Mutual Fund vs Hedge Fund
Mutual funds and hedge funds have a wide range of differences. These differences are largely based on the fees charged, including pricing, leveraging and liquidity approaches applied. Other differences are determined by the level of regulation each is subject to and the attributes of their typical investors who employ all the available investment channels. In discussing these differences, it is important to note that America’s mutual funds are the most strictly regulated products in the world. For this reason, the funds are subject to various requirements to ensure that operate with the interests of shareholders at heart. On the other hand, hedge funds are subject to limited regulations. This essay gives an in-depth analysis of some of these difference and existing points of convergence.
As mentioned in the introduction, regulatory requirements give their leading distinctions. For instance, for mutual funds to operate in the United States, they must register with the U.S. Securities and Exchange Commission where they are exposed to thorough regulation. The National Association of Securities Dealers, Inc. is in charge of adverts and sales materials. Additionally, the law requires mutual funds to have directors who oversee various policies of the fund and procedures. In almost all the cases, directors must be independent from the management to realize the goals and allow oversight without interfering with the running of the fund. The regulation of mutual funds is anchored in the Investment Company Act, which standardizes structure and operation of the fund.
On the other hand, the law does not require hedge funds to register with the U.S. Securities and Exchange Commission, implying that they are not subjected to rigorous oversight as mutual funds. Here, they offer their securities in private offerings, which are not registered under the 1993 Securities Act. Additionally, the law does not require hedge funds to submit regular reports as stated in the Securities Exchange Act of 1934. Moreover, hedge funds are not allowed to engage in fraud related activities and their managers have equal duties of trustees as compared to other advisors.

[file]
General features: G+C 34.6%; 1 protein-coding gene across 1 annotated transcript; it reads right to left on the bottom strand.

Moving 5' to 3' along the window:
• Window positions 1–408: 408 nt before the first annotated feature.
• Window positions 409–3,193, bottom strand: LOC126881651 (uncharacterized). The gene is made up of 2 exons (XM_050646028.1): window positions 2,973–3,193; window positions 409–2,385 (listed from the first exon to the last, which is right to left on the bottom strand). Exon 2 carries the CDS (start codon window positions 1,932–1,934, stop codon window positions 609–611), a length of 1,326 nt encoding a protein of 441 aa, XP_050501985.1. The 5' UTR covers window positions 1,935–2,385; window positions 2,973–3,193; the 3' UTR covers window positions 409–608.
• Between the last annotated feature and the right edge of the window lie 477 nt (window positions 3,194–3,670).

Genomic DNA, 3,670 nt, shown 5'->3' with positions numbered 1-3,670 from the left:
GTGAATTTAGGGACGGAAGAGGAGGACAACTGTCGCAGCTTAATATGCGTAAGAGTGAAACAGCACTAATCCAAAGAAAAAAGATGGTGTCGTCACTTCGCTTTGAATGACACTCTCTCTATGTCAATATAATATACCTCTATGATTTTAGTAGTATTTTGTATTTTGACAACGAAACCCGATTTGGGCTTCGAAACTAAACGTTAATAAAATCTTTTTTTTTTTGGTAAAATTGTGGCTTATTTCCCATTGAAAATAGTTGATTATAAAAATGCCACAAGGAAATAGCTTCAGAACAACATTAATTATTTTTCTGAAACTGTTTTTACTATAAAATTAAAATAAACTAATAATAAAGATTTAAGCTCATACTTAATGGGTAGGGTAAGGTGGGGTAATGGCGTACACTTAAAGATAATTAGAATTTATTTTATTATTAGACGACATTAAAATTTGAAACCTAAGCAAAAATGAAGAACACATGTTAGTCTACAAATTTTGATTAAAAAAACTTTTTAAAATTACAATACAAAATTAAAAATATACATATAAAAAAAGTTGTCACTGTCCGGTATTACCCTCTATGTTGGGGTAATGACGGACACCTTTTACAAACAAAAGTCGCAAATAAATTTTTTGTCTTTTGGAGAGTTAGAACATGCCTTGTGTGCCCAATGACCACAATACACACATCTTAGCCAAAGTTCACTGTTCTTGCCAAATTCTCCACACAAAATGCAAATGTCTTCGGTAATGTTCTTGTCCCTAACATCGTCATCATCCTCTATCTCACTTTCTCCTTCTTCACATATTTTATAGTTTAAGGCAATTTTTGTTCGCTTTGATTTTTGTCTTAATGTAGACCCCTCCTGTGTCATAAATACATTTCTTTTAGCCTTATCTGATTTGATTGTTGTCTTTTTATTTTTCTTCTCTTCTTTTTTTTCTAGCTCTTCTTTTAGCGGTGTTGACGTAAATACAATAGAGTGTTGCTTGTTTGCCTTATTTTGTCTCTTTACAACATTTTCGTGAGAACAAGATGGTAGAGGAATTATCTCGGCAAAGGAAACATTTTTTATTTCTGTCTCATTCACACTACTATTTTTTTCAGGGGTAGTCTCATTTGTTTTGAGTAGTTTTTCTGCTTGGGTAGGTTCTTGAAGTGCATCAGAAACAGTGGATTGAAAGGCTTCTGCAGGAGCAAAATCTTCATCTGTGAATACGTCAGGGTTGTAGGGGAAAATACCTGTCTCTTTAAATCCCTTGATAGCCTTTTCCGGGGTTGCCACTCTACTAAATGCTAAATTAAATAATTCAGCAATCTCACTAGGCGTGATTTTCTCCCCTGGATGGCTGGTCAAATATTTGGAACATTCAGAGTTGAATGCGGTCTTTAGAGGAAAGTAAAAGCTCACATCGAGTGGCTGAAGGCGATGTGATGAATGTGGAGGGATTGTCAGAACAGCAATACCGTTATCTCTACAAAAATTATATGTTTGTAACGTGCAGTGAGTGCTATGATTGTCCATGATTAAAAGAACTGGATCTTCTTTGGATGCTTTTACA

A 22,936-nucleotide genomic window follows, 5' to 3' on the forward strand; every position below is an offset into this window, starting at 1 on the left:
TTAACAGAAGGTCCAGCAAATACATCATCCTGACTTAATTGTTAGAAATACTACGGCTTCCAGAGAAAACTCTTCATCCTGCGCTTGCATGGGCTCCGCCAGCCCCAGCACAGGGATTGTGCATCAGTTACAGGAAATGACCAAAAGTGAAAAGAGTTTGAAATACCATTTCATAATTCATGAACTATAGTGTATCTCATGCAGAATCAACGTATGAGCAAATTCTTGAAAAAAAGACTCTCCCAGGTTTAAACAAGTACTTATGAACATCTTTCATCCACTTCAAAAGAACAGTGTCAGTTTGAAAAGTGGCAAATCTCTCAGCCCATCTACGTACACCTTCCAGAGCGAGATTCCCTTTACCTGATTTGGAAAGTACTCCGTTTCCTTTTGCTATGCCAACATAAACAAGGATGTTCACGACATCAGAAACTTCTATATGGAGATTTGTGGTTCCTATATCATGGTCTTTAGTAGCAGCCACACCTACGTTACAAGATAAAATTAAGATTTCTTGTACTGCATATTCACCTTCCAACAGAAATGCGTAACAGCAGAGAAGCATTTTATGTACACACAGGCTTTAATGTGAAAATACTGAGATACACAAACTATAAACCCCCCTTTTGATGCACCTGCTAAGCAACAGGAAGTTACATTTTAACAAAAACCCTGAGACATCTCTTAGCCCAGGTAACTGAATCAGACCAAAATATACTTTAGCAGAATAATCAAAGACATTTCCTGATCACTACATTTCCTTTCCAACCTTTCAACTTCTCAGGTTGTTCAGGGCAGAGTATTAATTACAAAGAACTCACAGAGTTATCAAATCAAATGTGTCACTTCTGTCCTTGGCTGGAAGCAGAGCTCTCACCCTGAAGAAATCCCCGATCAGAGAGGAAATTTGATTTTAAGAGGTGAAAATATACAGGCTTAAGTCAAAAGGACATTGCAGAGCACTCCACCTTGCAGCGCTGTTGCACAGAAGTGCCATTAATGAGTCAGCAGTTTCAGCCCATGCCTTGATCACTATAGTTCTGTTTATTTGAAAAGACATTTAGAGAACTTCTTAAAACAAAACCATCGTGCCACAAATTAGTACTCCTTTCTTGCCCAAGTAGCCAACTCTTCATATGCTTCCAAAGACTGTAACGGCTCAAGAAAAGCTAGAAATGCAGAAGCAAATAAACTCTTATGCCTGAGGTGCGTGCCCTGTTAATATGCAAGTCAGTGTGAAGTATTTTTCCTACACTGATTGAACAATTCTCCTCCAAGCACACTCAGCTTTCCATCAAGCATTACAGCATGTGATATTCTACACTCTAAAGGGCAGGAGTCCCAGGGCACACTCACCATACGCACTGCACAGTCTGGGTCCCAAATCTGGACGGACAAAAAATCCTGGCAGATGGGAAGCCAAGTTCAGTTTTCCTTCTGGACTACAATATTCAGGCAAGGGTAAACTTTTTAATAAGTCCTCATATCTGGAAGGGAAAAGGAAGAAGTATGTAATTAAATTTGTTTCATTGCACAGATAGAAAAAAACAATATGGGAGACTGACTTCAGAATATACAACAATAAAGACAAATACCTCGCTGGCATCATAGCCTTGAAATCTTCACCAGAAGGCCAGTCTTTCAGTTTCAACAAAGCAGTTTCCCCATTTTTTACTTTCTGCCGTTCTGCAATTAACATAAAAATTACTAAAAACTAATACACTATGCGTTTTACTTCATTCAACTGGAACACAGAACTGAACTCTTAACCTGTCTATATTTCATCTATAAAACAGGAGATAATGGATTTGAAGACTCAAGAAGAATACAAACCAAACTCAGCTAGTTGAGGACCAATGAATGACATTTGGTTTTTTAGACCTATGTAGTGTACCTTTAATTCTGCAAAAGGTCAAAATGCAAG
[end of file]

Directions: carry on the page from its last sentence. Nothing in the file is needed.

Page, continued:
Another difference between mutual and hedge funds is based on fees. For example, investments of mutual funds are subjected to fiduciary duty, which is imposed by the federal law. This is however dependent on the compensation that is guaranteed from the fund. NASD rules also regulate mutual funds sales and several distribution fees. Importantly, the law demands detailed disclosure of mutual fund fees and expenses. This information is supposed to appear in a simplified format for easy understanding and interpretation by the investors. On the other hand, the law does not limit the fees that hedge fund can charge its investors. In actual sense, it is the responsibility of the hedge fund manager to levy asset-based fee and performance. It is important to note that some of these funds have front-end sales taxes.
Concerning leveraging practices, the Investment Company Act prohibits a mutual fund to leverage or borrow based on the value of securities available in the portfolio. In general the U.S. Securities and Exchange Commission requires funds to cover their positions whenever they engage in investment techniques like short selling, use of options, futures etc. On the other hand, hedge funds engage in high level of leveraging.
We are Excellent, Dependable and Affordable! We specialize in all types of academic writing including essay papers, dissertations, theses, term papers, personal statements, and resumes. At www.assignmentwritinghelp.net, we do not deplete your pocket because we have competitive rates. Visit us today and forget about regrets that come with online essay writing.
Retrieved From: http://www.ici.org/files/faqs_hedge